Parents, these are the top 7 car seat mistakes

South Africa’s road traffic fatality rate is well above the global average, and road traffic accidents are still one of the top causes of death in children younger than 10 years old. It's crucial to ensure a child passenger’s safety by using a car seat if there’s one available and using a seatbelt. However, when it comes to car seats, there are some common mistakes that could impact their efficacy.

Here are some of the top car seat mistakes:

  1. Incorrect installation

“A slightly loose seat that moves forward, backward or sideways is a significant indicator that something is wrong,” says Jarrod Berman, Managing Director of MotorHappy, a supplier of motor management solutions. “The car seat should be tightly secured and not move more than a few centimetres side to side or front to back.”

Before buying a car seat,  find the most compatible seat for your car. Carefully read the car seat manual and your car’s safety manual to ensure it is installed correctly.

Car seats are expensive, and a used car seat might sometimes be the only option. However, try not to buy a car seat that is more than six years old because car seats expire after six years from the date of manufacture and start degrading over time. If your car seat is second-hand, as much as possible, familiarise yourself with the installation instructions.

  1. Loose straps

While you don’t want the straps to be too tight, leaving some space makes children vulnerable to being yanked out of the car seat in case of impact. Conduct this test to check if the straps are tight enough:

  • Place your fingers on the harness where your child’s collarbone is
  • Try to pinch the strap and see if you can manage to get some material between your fingers
  • If you manage to get a good pinch, your straps are not tight enough.
  • If you can’t put a finger between your baby and the strap, it might be too tight.
  1. Bulky clothes

Now that the colder weather has arrived, your child will probably be bundled up in a warm jacket or bulky jersey. “Remove your child’s jacket before strapping them in because if the jacket is bulky, it might seem as if the straps are tight enough. Rather take off thick outer clothes and cover your child with a blanket once they’re strapped in,” advises Berman.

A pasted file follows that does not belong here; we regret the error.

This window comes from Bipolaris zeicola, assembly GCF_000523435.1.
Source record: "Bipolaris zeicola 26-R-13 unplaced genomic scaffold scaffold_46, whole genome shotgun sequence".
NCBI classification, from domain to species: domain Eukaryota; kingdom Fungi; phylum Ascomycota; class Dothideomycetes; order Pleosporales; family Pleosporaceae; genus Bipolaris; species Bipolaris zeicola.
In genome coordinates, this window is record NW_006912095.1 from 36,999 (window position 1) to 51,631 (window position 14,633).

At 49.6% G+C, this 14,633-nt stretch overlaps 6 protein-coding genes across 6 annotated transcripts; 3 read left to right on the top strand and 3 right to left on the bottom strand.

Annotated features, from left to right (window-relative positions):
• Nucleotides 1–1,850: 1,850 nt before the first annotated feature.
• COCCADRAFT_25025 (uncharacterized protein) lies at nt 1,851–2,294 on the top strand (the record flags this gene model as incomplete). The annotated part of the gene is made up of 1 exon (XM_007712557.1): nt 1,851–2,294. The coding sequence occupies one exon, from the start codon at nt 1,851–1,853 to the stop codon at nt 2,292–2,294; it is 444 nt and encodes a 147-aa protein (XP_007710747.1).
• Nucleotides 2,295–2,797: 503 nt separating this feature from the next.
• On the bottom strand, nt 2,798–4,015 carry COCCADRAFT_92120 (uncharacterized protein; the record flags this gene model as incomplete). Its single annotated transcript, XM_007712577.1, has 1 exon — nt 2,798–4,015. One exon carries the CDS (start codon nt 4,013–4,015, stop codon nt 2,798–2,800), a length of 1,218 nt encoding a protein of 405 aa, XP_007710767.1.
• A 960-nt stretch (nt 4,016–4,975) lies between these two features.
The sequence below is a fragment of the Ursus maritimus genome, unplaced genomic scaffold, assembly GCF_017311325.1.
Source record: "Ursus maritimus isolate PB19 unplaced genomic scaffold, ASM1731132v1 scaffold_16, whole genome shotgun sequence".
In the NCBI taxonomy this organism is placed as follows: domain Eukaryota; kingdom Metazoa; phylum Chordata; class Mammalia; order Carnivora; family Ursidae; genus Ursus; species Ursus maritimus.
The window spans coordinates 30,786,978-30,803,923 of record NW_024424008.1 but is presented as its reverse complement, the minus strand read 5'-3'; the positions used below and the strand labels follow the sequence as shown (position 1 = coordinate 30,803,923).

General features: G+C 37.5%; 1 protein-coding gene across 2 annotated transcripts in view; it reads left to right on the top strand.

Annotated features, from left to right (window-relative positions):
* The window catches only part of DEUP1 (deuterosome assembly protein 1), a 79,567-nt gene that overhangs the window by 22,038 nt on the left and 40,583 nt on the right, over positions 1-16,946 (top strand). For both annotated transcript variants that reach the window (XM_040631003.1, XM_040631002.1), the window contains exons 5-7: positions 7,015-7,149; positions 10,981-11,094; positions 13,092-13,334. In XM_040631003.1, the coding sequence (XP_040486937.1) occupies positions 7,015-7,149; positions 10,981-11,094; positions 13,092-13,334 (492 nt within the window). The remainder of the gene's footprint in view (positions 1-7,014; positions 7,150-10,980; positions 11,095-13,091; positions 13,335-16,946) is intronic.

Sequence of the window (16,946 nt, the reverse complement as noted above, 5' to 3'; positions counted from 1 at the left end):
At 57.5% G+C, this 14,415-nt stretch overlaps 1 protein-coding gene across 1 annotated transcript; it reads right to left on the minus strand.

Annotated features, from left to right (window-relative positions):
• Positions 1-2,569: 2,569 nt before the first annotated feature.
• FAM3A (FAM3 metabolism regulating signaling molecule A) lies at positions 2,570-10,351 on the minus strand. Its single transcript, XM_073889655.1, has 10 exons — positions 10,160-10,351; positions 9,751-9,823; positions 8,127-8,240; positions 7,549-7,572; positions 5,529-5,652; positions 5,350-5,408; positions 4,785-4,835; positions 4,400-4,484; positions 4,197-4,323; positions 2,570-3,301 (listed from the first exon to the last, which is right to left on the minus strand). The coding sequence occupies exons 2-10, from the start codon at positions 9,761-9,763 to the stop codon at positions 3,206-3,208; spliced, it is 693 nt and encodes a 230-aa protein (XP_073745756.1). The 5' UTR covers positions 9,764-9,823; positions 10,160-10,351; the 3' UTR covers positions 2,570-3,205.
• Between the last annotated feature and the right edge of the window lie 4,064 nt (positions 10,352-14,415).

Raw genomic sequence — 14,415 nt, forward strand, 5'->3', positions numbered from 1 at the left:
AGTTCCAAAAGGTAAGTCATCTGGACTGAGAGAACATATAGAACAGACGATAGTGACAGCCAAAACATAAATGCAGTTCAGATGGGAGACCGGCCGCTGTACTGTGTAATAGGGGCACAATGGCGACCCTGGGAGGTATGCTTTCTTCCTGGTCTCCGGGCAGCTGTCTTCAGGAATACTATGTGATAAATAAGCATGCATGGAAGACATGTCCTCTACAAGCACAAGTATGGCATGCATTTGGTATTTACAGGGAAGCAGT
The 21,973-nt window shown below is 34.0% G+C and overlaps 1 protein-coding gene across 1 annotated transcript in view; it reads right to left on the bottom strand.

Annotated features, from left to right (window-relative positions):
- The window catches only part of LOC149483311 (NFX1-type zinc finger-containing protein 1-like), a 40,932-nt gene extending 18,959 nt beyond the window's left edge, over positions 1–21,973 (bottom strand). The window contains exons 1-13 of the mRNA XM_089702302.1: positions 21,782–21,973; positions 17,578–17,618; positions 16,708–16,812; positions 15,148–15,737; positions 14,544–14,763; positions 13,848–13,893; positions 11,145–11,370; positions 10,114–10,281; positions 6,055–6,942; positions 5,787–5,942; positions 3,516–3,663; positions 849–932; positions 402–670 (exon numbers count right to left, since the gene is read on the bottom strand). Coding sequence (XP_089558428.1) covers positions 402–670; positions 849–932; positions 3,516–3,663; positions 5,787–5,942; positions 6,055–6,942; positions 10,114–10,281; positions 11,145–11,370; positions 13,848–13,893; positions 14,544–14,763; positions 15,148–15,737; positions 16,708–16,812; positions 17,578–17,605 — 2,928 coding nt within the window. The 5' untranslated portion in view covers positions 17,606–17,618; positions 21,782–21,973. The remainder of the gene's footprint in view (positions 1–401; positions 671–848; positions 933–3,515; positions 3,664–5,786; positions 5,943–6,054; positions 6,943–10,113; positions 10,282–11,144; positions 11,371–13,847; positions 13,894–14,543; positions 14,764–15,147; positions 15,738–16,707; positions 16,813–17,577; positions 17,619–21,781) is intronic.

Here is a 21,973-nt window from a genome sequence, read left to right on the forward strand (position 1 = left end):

1. Wrong incline angle

Rear-facing seats recline at a 45-degree angle so the child can slant comfortably. If the car seat is upright, especially for infants, a slight impact could cause neck injury. Good quality car seats have an indicator showing where the 45-degree incline angle is.

  1. Not using the car seat’s top tether

Most parents overlook this important feature and assume that all other harnesses are good enough. However, the top tether significantly reduces the seat's forward motion and the risk of head injury in an accident or even abrupt braking. The top tether could also reduce the effects of other car seat mistakes such as loose installation and harnessing.

  1. Not using a car seat at all

“If you’re driving to the shops around the corner, you might be tempted not to secure your child in the car seat. However, most accidents happen close to home, when our guard is down because of the familiarity of the roads and lower speeds. Avoid this thinking and be sure to strap your child in the car seat every time,” Berman cautions.

Children under the age of three are legally required to be restrained in a car seat.

  1. Moving to a bigger car seat too early

In the case of a collision, rear facing seats provide more protection for a child’s body. Children should stay in a rear-facing car seat at least until the age of two, or until they exceed the height and weight recommendations of the seat manufacturers.

The same applies with moving from a car seat to a booster seat – be careful not to make the transition too quickly. Keep your child in a car seat until they are at least 18kg and/or four years old. Most seat belts are designed for adult passengers and it’s safer to secure your child with the five-point harness of a car seat for as long as possible.